By Emma Young
The idea that political conservatives and liberals differ in fundamental ways — in their biology and neurology, personality and moral foundations — has received a good deal of attention. However, cracks have begun to appear in this idea. In 2019, we covered new work finding that conservatives are not in fact more readily disgusted than liberals (disgust has a moral dimension, of course). And the year before, Jesse Singal, a regular Digest guest blogger, covered evidence suggesting that claims about liberal-conservative personality differences have been overblown.
Now a major new review and meta-analysis of research into political orientation and moral foundations — essentially, how people view morality — calls into question some influential earlier conclusions. Writing in the Psychological Bulletin, J. Matias Kivikangas at Aalto University and colleagues report finding support for the idea of some basic moral differences between conservatives and liberals. However, they also conclude that the differences are less clear cut than had been thought, and the results are also less generalisable across regions, countries and political cultures than has been claimed.
The team considered study data from 89 samples, with 605 effect sizes. In total, these studies included almost 44,000 participants who had been directly recruited as well as around 193,000 participants who had chosen to complete surveys on the YourMorals.org website (widely used as a data source in this field). In each case, participants had rated their own political orientation on “liberal to conservative” or “left to right” scales, or on social or economic dimensions. They had also reported on their moral foundations using the Moral Foundations Questionnaire. This questionnaire assesses the degree to which people prioritise five domains in moral decision-making: harm/care, fairness/reciprocity, ingroup/loyalty, authority/respect and purity/sanctity.
First, the researchers looked at evidence for the influential idea that, compared with liberals, conservatives endorse the moral foundations of care and fairness less, and loyalty, authority and sanctity more. They found that this claim was generally upheld by the data. However, when they looked more closely, they found that conservative women were about as care-oriented as liberal women (it was conservative men who accounted for the link between conservatism and reduced endorsement of care as a moral foundation). Also, comparisons based on the YourMorals data produced around double the effect sizes of studies that used independent samples. The team adds that “the consistency across the independent studies makes the estimates from the YourMorals dataset suspect”. People who choose to fill in surveys on this website probably do so because they are especially interested in the topic, are more open to experience (a personality trait associated more with liberalism than conservatism) and espouse more extreme beliefs than average — a self-selection that means their attitudes are not representative of the general population.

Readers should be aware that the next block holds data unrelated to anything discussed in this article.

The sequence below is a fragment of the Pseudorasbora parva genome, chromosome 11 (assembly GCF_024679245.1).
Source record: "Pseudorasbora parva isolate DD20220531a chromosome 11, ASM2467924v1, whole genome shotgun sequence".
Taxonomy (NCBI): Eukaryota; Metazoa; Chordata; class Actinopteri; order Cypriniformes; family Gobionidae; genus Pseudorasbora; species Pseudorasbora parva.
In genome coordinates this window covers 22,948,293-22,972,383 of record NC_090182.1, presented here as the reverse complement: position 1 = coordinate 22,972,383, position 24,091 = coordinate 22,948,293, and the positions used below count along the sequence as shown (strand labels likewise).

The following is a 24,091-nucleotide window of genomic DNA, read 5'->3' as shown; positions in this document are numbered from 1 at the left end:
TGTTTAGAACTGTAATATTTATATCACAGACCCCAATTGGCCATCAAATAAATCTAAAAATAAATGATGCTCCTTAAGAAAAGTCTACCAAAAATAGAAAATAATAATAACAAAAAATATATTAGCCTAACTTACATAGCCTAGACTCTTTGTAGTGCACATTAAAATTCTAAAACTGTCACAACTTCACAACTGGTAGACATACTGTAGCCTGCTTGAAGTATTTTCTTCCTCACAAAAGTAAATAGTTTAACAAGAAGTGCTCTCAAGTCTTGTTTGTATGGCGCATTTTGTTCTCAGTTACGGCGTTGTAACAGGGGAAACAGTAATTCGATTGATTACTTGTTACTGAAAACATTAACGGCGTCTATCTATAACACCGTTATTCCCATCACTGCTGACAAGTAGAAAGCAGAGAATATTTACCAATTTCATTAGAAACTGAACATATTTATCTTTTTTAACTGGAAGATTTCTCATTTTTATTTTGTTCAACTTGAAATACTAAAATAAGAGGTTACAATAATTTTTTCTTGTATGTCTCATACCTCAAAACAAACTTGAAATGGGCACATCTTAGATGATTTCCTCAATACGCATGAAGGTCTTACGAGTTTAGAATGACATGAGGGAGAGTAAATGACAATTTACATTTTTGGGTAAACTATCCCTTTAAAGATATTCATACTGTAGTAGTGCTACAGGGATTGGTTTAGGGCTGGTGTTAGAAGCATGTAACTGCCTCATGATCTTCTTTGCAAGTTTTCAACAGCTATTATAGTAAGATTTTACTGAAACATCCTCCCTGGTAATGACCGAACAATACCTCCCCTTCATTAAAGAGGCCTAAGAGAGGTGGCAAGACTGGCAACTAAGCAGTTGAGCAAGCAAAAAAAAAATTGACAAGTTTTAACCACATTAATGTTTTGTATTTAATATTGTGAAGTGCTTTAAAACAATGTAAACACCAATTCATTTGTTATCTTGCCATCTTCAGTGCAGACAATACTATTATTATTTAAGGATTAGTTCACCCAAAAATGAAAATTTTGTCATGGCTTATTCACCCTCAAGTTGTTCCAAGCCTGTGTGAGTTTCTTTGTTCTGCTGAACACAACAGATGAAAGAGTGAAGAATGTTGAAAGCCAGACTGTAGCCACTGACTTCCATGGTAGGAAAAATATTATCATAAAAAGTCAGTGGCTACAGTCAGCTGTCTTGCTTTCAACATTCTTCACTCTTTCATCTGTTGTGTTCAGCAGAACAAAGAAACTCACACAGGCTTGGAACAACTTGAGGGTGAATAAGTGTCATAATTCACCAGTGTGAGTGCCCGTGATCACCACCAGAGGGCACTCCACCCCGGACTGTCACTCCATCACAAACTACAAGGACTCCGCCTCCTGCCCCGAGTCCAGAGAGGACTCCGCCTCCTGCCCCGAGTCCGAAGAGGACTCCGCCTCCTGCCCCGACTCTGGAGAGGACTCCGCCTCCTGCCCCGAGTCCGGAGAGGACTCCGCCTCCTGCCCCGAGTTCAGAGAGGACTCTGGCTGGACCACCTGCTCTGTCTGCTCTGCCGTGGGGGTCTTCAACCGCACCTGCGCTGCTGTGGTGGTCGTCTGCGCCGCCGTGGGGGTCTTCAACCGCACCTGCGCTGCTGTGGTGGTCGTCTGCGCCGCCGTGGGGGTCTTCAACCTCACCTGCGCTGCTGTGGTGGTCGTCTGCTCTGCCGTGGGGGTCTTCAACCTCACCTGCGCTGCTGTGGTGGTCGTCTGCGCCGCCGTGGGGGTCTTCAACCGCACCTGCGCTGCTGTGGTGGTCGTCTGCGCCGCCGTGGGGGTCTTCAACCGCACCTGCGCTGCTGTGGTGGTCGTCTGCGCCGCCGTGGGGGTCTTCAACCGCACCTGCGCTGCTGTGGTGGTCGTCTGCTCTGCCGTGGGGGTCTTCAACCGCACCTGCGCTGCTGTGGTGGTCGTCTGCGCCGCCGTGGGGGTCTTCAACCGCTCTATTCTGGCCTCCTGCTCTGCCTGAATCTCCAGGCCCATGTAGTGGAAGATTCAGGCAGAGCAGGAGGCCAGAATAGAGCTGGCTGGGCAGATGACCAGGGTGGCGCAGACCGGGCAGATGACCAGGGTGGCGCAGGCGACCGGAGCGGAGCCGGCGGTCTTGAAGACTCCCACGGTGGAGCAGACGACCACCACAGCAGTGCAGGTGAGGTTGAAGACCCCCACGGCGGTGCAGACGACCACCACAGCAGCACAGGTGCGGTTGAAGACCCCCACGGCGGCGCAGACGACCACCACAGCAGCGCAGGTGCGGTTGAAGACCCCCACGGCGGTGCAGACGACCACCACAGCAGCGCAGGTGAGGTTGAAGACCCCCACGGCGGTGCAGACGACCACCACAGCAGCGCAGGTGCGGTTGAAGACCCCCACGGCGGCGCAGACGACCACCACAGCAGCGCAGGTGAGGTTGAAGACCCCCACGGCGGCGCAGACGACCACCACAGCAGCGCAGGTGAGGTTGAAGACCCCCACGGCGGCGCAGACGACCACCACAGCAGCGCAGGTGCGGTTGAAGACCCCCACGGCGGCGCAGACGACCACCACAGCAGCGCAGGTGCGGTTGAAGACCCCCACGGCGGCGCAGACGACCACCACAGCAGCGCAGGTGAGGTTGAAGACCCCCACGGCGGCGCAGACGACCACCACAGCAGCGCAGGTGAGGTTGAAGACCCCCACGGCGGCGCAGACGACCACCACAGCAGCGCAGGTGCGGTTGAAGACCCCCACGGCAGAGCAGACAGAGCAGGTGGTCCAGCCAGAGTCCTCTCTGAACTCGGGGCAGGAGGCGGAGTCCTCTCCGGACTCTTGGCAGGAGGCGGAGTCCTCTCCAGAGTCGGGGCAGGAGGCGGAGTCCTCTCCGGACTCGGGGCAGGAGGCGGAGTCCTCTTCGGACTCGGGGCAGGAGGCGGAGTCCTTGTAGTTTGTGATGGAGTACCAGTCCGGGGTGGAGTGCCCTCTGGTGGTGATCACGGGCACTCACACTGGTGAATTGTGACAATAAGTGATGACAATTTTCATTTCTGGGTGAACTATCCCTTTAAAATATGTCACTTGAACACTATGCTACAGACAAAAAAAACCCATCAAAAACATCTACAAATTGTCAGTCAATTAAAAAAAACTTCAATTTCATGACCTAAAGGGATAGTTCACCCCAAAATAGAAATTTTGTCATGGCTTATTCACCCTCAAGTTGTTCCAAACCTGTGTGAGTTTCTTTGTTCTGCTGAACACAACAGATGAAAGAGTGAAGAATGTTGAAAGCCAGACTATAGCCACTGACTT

The team also looked at the claim that moral differences between liberals and conservatives are universal, cutting across geography and culture. They found that this was not the case. In fact: “The association of moral foundations to political orientation varies culturally (between regions and countries) and subculturally (between White and Black respondents and in response to political interest).” For example, among subsamples of Black Americans taken from representative data sets, there was only a very weak association between conservatism and greater endorsement of sanctity and authority.
The researchers also note that while conservatism is often viewed as one-dimensional in the US, in Western Europe, for example, it is generally thought of as having two dimensions: economic and social. The team found that liberal/conservative variations in endorsement of care and fairness were more related to economic conservatism — and sanctity less so. Yet many studies use single “conservative-liberal” or “left-right” scales, which doesn’t allow for such nuanced conclusions. In fact, views on the meaning of “right-leaning” vary geographically, too; the team cites a study finding that in many countries conservatism is more commonly associated with the left and liberalism with the right (something that they note is very clearly the case in Latvia and other formerly communist nations, for example).
“In conclusion, the results of this meta-analysis both confirm and expand the relations of moral foundations and political orientation,” the team writes. However, they “also raise some notable considerations for future studies regarding the methodology and theory”.